Six Mistakes You’re Making In Your Business’ Sustainability Plan


This guest post was written by Emily Henry. Scroll to the bottom of this article to find out more about Emily.


As a business owner you’re probably very aware that organisations like yours are being judged on their impact on the planet. As a result, it’s likely that more customers going forward will decide whether to buy from you depending on your sustainability goals. Because of this, many big names such as Amazon, Apple and Microsoft have created their own sustainability plans, and it’s time for others to follow suit. To help you create your own plan, here are the main mistakes you’ll want to avoid.

1. Not assessing your impact before you start planning

This is the mistake that most business owners make when they get started with planning greater sustainability. It’s very easy to just start making goals, but you won’t make a real impact unless you know where you’re starting from.

Before you do anything, you therefore need to assess the environmental impact of your company, including the lifecycle of your products/services and your supply chain, so you have a full view of what could be improved.

When you’ve done this, you can start to see where you can make changes. For example, if you create a lot of packaging waste, you can investigate alternative materials, such as recycled paper or card, or see if you can ensure that small items are packaged in small boxes, reducing the amount of padding required.

2. Not identifying the right roles and responsibilities

Once you have an idea of what improvements you want to make, you need to have the right people in place to start putting them into practice. You can have all the plans you want for the business, but you need your staff to make them a reality.

At a senior level, it is vital that you have key stakeholders on board with your plans. Without their support, it will be difficult to drive change, so set out your plans clearly and integrate them into your long-term business strategy, highlighting benefits of the plan such as cost savings or customer retention.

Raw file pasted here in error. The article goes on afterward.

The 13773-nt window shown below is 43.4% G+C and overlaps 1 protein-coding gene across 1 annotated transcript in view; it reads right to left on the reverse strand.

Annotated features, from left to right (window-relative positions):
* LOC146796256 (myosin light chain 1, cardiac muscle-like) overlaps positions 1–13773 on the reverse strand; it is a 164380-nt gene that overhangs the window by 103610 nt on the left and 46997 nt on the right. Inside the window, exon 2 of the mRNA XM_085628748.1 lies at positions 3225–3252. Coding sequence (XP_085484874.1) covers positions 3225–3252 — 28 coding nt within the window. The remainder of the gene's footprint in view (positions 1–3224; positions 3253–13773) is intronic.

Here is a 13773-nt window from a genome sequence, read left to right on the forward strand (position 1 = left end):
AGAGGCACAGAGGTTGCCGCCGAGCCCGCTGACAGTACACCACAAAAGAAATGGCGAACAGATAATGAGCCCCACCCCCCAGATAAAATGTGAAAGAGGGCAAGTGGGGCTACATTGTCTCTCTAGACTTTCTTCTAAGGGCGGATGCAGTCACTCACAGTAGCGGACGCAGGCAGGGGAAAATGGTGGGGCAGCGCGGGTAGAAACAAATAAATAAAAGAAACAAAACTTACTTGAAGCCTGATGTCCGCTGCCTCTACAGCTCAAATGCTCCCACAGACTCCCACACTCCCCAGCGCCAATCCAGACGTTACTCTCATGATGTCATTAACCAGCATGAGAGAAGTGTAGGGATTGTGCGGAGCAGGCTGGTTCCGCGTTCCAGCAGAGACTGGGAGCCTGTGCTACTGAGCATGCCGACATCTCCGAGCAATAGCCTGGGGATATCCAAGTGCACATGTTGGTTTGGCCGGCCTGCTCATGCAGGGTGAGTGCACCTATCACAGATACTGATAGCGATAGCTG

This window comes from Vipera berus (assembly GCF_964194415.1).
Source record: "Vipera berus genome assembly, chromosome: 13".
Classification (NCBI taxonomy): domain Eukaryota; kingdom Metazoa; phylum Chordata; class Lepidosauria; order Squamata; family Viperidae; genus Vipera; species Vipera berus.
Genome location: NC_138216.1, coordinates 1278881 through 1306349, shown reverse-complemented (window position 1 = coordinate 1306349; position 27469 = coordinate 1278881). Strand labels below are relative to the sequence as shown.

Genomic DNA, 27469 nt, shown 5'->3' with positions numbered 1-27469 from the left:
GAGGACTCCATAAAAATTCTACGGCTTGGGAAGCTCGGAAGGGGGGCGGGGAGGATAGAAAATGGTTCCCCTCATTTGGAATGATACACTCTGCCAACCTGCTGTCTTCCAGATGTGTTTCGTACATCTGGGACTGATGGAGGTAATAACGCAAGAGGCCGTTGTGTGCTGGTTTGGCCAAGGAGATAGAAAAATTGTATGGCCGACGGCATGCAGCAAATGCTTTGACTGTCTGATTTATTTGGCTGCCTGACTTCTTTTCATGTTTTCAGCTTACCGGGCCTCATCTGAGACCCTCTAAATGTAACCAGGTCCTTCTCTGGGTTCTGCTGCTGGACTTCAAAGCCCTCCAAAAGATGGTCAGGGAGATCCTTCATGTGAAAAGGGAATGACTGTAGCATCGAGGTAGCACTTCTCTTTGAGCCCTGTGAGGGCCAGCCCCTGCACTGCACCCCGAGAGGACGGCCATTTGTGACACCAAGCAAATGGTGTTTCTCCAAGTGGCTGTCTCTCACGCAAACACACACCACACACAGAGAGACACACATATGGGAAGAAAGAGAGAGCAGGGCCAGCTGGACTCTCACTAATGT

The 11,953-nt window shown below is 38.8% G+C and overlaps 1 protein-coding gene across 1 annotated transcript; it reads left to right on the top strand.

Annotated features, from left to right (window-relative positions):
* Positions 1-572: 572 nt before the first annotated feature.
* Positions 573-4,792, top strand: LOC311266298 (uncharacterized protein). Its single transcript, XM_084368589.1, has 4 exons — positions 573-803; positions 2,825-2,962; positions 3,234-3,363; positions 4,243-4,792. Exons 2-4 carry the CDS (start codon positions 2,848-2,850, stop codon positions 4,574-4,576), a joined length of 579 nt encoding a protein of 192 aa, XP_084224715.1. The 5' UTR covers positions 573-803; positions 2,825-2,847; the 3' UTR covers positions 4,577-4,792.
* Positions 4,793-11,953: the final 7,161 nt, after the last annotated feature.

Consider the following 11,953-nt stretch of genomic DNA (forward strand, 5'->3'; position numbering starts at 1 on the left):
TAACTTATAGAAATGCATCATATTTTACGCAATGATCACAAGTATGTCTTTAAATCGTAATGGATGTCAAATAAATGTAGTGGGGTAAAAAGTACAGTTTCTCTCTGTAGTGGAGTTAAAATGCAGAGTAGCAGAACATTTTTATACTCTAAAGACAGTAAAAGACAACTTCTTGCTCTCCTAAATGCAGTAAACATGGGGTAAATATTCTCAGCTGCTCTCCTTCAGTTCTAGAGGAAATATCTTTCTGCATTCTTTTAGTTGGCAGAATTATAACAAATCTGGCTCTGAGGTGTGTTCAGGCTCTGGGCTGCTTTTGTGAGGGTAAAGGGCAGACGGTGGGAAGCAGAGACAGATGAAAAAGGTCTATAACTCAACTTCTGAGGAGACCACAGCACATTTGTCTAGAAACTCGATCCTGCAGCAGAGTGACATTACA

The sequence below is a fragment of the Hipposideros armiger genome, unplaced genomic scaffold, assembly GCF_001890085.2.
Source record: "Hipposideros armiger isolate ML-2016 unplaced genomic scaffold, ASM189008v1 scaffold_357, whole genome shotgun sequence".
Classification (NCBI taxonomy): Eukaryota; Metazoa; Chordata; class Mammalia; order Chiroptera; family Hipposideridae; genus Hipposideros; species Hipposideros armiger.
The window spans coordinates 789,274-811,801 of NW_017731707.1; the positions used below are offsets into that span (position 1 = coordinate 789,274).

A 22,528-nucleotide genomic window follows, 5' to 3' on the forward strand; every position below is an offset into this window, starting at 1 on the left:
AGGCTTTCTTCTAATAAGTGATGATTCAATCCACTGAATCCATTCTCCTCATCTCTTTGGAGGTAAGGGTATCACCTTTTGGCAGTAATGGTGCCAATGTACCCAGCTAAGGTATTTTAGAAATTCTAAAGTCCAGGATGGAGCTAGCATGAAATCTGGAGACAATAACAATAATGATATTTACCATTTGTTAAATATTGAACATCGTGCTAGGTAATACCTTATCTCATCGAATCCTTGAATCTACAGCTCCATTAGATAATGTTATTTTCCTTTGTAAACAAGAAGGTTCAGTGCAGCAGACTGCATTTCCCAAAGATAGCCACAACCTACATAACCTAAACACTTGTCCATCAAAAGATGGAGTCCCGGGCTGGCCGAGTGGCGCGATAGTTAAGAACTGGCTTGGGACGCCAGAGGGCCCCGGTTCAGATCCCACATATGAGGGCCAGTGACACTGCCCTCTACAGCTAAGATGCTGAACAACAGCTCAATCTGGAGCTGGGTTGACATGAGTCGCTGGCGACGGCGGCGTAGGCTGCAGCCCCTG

Once your sustainability plan has been signed off, it should be clearly communicated to the rest of your staff so that they are aware of their own responsibilities in the plan. Pay particular attention to process owners as they are likely to be making most of the direct changes in how your business operates. For instance, if you’re going to be changing your packaging processes, the process owner needs to know what materials you may be switching to or how the amount of packaging should be reduced.

3. Not having a measuring system in place to assess your progress

You’ve got started on being more sustainable, and that’s great. You shouldn’t go any further, however, without having a way to measure the impact that your plans will make. If you can’t measure this, then you won’t be able to see if your new processes are fit for purpose.

Your goals must be objective, which means that they should be easily measurable. For example, if you have a goal to reduce greenhouse gases by 25% in three years’ time, then you can track this with regular emissions checks to see how you’re shaping up along that timeline.

4. Only being ‘sustainable’ for PR

Many businesses have made a lot of noise about becoming more sustainable but haven’t actually made the necessary changes behind the scenes. This can be harmful to your reputation in the long term and may signal to your customers that you are untrustworthy.

Once you’ve made a plan and broadcast it, make sure you follow through on your promises to show customers that you do care about your impact on the planet.

5. Applying strategies before you test them

Once you’ve put some plans in place, you’ll need to test them before they are applied to your business as a whole. If you don’t do this, it’s very easy for unforeseen issues to occur and cause the plan to fail.

Instead, try implementing plans on a smaller scale first. Rather than making sweeping changes to your packaging policies, you could instead start by just switching a small part, such as replacing polystyrene packing peanuts with a compostable alternative. This gives you time to assess the positives and negatives of the change, along with feedback from both your staff and customers.

6. Not reaching out for help

Finally, you should accept that you won’t be able to do all of this on your own. In most cases, sustainability isn’t going to be your area of expertise, so don’t be afraid to reach out to experts if you feel you need their assistance. Finding the right people to advise you will save you a lot of time and money when it comes to creating your plans.

Creating a sustainability plan will take time, and you’ll need to really consider where you need to make changes, but the improvements you do make can protect your reputation and ensure your business stays in-step with customer values.


Emily Henry is a sustainability expert, writing for Do My Assignment and Write My Essay. She’s also a tutor with State Of Writing.

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